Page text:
Information Notice No. 94-59: Accelerated Dealloying of Cast Aluminum-Bronze Valves Caused by Microbiologically Induced Corrosion


August 17, 1994



All holders of operating licenses or construction permits for nuclear power


The U.S. Nuclear Regulatory Commission (NRC) is issuing this information
notice to alert addressees to the potential consequences of increased
corrosion rates in aluminum-bronze valves in service water systems when
microbiologically induced corrosion (MIC) is present.  It is expected that
recipients will review the information for applicability to their facilities
and consider actions, as appropriate, to avoid similar problems.  However,
suggestions contained in this information notice are not NRC requirements;
therefore, no specific action or written response is required.

Description of Circumstances

On October 12, 1993, operators making their rounds at Surry Power Station
Units 1 and 2 noted varying degrees of corrosion on a total of 22 Jamesbury
cast aluminum-bronze ball valves in the 1- and 2-inch nominal diameter
service water lines to the charging/safety injection pumps.  The corrosion
conditions ranged from a slight seepage of water to a buildup of corrosion
products on the external valve parts.  There are approximately 25 such valves
for each unit.  The maximum valve leakage noted was a few drops of water
through one valve body in a 1-hour period.

Five valves were removed and submitted to the site metallurgical laboratory
for evaluation of the failure mechanism.  Sectioned valves exhibited
dealloying to varying degrees.  Dealloying of aluminum-bronze is the selective
removal of aluminum from the structure.  Cross-sections through the leaking
areas examined under the light microscope revealed that the aluminum-rich
phases had been leached out, leaving a porous structure through which the
weeping occurred.  An analysis of the corrosion product on the outside of the
valves revealed a large percentage of aluminum, thus confirming the dealloying
process.  The dealloying was most severe under corrosion nodules.  The
location of the leak appeared to coincide with a corrosion nodule.  Bacterial
analysis of the corrosion nodules revealed several bacteria types, e.g.,

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August 17, 1994
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sulfate-reducing and acid-producing.  The licensee concluded that once a
nodule was formed by the bacteria, an acidic condition was created under the
nodule and this resulted in an accelerated rate of corrosion/dealloying of the


The service water valves at Surry Power Station were installed in 1986.  They
were made of cast aluminum-bronze, alloy C 95400.  Chemical analysis of the
cast valves showed that they met the chemical composition requirements of
American Society for Testing Materials, Specification B 148, "Standard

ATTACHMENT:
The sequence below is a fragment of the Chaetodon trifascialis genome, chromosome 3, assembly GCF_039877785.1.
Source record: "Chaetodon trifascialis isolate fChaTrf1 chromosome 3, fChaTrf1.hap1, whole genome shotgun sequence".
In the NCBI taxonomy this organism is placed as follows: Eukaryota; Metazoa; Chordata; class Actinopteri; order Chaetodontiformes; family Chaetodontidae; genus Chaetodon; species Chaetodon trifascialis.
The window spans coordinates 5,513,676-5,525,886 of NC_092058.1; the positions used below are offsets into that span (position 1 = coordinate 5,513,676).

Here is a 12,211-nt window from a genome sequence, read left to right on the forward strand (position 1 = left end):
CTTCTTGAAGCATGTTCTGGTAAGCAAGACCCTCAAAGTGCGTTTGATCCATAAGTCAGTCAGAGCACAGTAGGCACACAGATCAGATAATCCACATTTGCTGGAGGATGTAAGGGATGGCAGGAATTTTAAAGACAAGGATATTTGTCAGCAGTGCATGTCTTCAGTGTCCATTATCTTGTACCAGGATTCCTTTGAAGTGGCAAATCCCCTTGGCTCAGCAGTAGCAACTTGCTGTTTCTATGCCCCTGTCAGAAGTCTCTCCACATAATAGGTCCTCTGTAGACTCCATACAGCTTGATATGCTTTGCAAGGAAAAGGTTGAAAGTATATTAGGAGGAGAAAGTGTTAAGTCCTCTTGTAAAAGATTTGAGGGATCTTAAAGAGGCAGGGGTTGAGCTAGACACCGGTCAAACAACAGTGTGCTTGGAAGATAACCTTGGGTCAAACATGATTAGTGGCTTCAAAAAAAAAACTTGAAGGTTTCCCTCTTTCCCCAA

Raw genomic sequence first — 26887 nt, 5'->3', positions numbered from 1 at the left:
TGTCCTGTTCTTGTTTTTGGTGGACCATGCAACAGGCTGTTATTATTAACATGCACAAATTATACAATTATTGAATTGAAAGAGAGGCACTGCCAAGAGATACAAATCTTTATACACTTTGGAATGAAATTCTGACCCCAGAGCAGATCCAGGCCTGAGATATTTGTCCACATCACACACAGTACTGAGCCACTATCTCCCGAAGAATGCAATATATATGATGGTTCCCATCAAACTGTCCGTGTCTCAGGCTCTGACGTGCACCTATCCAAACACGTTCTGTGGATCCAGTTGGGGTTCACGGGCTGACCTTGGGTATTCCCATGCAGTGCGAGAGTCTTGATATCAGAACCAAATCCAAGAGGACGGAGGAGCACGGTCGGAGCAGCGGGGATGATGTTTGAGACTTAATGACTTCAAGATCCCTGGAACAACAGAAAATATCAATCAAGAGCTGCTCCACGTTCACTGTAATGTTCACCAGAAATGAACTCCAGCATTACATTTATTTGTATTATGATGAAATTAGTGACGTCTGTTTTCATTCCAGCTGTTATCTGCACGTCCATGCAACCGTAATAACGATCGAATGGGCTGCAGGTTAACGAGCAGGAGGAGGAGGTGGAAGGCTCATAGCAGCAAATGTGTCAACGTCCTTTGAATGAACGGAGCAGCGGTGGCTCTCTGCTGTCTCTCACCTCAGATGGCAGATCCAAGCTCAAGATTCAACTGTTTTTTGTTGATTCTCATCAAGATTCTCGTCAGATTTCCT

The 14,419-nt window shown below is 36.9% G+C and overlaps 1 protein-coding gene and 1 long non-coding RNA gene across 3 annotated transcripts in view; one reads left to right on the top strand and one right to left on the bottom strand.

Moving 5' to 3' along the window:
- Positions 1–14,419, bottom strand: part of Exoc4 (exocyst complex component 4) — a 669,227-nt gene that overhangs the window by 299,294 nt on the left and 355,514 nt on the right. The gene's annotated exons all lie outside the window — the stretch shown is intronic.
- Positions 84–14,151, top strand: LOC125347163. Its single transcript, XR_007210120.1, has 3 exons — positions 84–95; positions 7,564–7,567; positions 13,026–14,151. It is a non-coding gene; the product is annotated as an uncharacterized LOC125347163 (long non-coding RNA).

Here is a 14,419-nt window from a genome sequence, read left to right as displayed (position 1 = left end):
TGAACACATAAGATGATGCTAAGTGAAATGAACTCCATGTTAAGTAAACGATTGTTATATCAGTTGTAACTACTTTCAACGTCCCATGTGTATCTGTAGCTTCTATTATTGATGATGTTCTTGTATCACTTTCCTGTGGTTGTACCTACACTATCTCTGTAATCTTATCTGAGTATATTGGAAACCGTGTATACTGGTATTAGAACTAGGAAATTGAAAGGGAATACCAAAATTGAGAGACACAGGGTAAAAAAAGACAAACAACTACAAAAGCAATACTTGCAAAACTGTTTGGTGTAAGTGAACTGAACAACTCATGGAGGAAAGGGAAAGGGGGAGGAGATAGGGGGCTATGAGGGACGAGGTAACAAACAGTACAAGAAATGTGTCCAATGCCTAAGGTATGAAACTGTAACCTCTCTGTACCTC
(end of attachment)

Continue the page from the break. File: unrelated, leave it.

Specification for Aluminum-Bronze Sand Castings," (ASTM B 148).  This material
contains a nominal 11-percent aluminum.  Aluminum-bronzes with aluminum
contents above approximately 9 percent require heat treatment for optimum
corrosion resistance.  ASTM B 148 specifications require no heat treatment.
Thus, the as-cast material is not optimally conditioned to resist corrosion.
Corrosion of this material often occurs by dealloying.

At Surry Power Station, the affected portion of the service water system
provided brackish cooling water to the charging/safety injection pump
lubricating oil and seal cooler heater exchangers.  The system flow is
normally approximately 189 liters [50 gallons] per minute, but varies on a
seasonal basis.  The flow velocity can be as low as 0.6 to 0.9 meter [2 to 3
feet] per second.  Flow below approximately 1.5 meters [5 feet] per second
lends to the system the potential for fouling which can promote the formation
of microbiologically induced corrosion nodules as found in the subject valves.

Cast aluminum-bronze valves continue to be used successfully in fluids from
fresh water to brackish water when fouling is inhibited.  However, any valve
or component manufactured from C 95400 alloy may experience dealloying under
certain corrosive conditions.  Visual leakage and corrosion deposits are the
first indications of dealloying.

The dealloying of the aluminum-bronze valve body reduces the tensile strength
and the toughness of the material and increases the susceptibility to
transient and impact loading.  A failure of the valve body could reduce the
flow of cooling water to the charging/safety injection pump lubricating oil
and seal cooler heat exchangers.  After analyzing the five removed valves, the
licensee for Surry Power Station determined that sufficient safety margin
remained to warrant continued operation with the installed valves until the
next scheduled refueling outage.  At that time, the licensee intends to
replace the affected valves with valves more resistant to the conditions in
the service water system.

Related Generic Communications

NRC Information Notice 85-30, "Microbiologically Induced Corrosion
of Containment Service Water Systems," dated April 19, 1985.

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August 17, 1994
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This information notice requires no specific action or written response.  If
you have any questions about the information in this notice, please contact
one of the technical contacts listed below or the appropriate Office of
Nuclear Reactor Regulation (NRR) project manager.

/s/'d by BKGrimes

Brian K. Grimes, Director
Division of Operating Reactor Support
Office of Nuclear Reactor Regulation

Technical contacts:  John W. York, RII
   (404) 331-5536

   Morris W. Branch, RII
   (804) 357-2101

   Geoffrey P. Hornseth, NRR
   (301) 504-2756

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